“The relationship between our two nations is as strong today as it has been since the first time we saw each other on the battlefield,” Sir Cosgrove said.
The pair will be joined by senior government ministers and business leaders including Qantas boss Alan Joyce for a lunch in the gardens of Admiralty House.
Mr Pence will end his day of official engagements by meeting Opposition Leader Bill Shorten and business leaders in the city.
He was greeted at Sydney airport by Deputy Prime Minister Barnaby Joyce.
Welcome @mike_pence. Australia & US: Not just allies and trading partners, but true friends with shared values proven by the test of time. pic.twitter.com/x9F0Y5tF2i
— Barnaby Joyce (@Barnaby_Joyce) April 21, 2017 Australia’s Ambassador to the US Joe Hockey was also there to greet the VP.
Pleasure to welcome @VP Pence @SecondLady @charlipence on their first official visit to Australia #VPInAUS #VPinASIA #100YrsMateship 🇦🇺🇺🇸 pic.twitter.com/EPeeR1EFkq
— Joe Hockey (@JoeHockey) April 21, 2017 Mr Pence’s visit is part of a 10-day tour of the Asia Pacific, during which he has visited South Korea, Japan and Indonesia.
During his first official tour to the region, Mr Pence has been keen to emphasise the commitment by the US to its alliances and partnerships in the region.
“The truth is President Trump’s election has created a need to reassure allies about Mr Trump’s intentions,” Lowy Institute executive director Michael Fullilove told AAP.
“The reason to do that is we have a president who for three decades has held to a very different world view, who has basically decried the global liberal order, who’s shown himself to be hostile to free trade, someone who is sceptical of alliances and suspicious of institutions like the United Nations.”
Sydneysiders will witness “substantial” motorcades and rolling road closures during Mr Pence’s visit to the city, which has prompted a major security operation.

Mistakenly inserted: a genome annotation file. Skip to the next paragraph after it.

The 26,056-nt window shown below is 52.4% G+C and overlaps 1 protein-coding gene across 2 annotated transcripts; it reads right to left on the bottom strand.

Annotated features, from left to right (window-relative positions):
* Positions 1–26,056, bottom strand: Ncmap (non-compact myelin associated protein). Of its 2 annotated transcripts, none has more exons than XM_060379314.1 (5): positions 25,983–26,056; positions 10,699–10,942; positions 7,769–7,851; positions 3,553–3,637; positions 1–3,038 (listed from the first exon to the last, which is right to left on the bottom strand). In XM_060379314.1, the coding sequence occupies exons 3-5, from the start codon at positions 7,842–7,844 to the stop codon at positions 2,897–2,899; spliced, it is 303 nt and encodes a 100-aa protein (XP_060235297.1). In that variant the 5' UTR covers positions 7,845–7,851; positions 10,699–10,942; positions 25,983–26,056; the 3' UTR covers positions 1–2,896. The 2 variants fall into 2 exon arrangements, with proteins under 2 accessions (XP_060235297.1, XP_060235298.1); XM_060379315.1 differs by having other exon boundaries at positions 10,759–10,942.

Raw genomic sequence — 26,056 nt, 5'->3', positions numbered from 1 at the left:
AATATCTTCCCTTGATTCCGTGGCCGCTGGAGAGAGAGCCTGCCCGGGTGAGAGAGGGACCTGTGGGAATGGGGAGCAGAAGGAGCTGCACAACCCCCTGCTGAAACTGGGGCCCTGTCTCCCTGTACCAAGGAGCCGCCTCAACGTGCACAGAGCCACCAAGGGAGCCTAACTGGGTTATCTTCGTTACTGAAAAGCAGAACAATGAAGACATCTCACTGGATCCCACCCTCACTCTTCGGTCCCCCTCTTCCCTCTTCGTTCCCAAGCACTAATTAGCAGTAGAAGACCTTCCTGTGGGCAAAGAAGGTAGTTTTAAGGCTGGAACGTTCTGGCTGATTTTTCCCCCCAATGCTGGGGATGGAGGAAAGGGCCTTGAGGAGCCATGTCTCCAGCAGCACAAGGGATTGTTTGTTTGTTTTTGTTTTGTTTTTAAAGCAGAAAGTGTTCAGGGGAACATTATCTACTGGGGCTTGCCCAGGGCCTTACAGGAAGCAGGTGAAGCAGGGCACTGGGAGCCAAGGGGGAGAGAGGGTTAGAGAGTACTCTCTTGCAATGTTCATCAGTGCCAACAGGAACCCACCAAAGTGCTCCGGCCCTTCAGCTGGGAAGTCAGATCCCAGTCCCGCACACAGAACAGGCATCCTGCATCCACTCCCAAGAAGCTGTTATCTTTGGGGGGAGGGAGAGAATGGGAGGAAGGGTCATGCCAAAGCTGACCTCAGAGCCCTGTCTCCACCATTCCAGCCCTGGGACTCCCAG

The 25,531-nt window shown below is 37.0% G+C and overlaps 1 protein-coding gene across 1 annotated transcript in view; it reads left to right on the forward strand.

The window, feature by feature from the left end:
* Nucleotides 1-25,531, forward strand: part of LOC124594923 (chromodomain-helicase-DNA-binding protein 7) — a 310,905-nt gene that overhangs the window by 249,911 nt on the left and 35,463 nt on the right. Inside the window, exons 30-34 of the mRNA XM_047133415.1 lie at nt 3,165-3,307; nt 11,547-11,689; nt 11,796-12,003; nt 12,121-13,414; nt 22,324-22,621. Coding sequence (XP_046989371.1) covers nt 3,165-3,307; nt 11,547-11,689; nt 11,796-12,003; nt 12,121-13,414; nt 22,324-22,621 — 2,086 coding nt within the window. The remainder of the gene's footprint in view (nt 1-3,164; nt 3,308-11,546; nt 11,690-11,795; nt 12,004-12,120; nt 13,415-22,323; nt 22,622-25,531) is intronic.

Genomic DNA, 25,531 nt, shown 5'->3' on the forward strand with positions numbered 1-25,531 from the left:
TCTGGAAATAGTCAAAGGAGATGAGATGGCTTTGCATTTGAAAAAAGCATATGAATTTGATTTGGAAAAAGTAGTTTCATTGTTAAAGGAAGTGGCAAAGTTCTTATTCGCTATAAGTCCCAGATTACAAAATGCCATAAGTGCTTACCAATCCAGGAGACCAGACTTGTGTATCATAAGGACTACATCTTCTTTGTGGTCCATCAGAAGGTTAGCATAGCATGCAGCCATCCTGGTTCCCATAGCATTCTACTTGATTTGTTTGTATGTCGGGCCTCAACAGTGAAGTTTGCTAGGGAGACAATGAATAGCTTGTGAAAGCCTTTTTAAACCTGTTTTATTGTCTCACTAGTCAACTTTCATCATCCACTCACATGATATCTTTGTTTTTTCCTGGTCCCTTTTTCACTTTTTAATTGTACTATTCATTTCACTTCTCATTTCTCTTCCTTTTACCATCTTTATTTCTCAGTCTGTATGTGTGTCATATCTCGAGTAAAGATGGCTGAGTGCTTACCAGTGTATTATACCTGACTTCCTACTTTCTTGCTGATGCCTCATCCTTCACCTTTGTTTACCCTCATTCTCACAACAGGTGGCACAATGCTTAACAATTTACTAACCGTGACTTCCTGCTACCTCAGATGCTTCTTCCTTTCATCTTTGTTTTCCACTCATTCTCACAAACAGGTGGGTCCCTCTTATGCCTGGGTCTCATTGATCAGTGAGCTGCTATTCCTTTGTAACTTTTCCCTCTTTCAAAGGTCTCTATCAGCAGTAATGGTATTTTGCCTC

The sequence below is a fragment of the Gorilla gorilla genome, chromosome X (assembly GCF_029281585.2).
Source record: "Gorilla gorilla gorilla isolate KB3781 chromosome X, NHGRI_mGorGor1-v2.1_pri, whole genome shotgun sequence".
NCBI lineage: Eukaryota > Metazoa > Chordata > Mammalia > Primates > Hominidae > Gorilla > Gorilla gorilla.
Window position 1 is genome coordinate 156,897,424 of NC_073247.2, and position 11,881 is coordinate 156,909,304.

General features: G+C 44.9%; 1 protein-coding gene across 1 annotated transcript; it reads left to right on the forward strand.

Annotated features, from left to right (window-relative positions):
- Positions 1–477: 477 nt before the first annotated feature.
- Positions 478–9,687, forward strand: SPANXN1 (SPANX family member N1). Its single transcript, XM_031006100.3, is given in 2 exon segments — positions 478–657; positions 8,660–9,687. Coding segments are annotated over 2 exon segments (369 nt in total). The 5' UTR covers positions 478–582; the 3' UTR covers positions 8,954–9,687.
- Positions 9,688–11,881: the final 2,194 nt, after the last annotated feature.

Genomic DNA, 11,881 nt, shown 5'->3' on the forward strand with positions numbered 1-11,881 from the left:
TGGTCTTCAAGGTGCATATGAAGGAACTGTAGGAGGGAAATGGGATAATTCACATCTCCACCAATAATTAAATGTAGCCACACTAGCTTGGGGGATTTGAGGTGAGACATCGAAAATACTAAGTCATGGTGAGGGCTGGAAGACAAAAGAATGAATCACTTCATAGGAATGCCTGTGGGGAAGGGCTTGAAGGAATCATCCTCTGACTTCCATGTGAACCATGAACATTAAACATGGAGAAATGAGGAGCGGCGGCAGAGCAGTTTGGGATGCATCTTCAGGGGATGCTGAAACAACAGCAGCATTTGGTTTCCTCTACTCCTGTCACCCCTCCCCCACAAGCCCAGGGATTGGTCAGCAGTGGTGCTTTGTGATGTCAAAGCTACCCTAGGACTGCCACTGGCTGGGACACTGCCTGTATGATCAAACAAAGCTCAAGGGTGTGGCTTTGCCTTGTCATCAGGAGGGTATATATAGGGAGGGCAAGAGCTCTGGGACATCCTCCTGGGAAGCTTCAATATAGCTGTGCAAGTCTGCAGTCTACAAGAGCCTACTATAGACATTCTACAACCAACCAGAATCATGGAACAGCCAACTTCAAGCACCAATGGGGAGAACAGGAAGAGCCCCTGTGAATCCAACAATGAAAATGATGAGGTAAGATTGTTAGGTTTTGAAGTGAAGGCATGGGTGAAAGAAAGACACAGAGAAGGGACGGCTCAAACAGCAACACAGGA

Assistant Police Commissioner Mark Murdoch says residents will notice a “large number” of resources being deployed for Mr Pence’s trip.
“We do apologise in advance for what we see will be some disruption for people’s activities.” Clearways in the city began at 10am yesterday and will last until Monday morning.
Traffic police, mounted units, general duties officers and tactical experts will be part of the operation.
Visit to Sydney by Vice President of the United States of America - Operation Ambience https://t.co/9eYuKhnonV
— NSW Police (@nswpolice) April 20, 2017 Motorcades will also be granted “secure road corridors”, meaning roads in the city will be shut down swiftly as the US team moves from one engagement to the next before reopening just as fast.
Mr Pence is expected to take a harbour cruise during his visit.
PENCE VISIT SPARKS ANTI-WAR PROTEST
Ahead of his arrival yesterday, an anti-war protest took place at Sydney Town Hall, calling for Australia’s foreign policy to be independent from that of the US.
NSW Greens Senator Lee Rhiannon said the US should “back off threatening countries”, and bombing Afghanistan and Syria.
“Surely world leaders should be working to reduce the threat of war, not increase it.”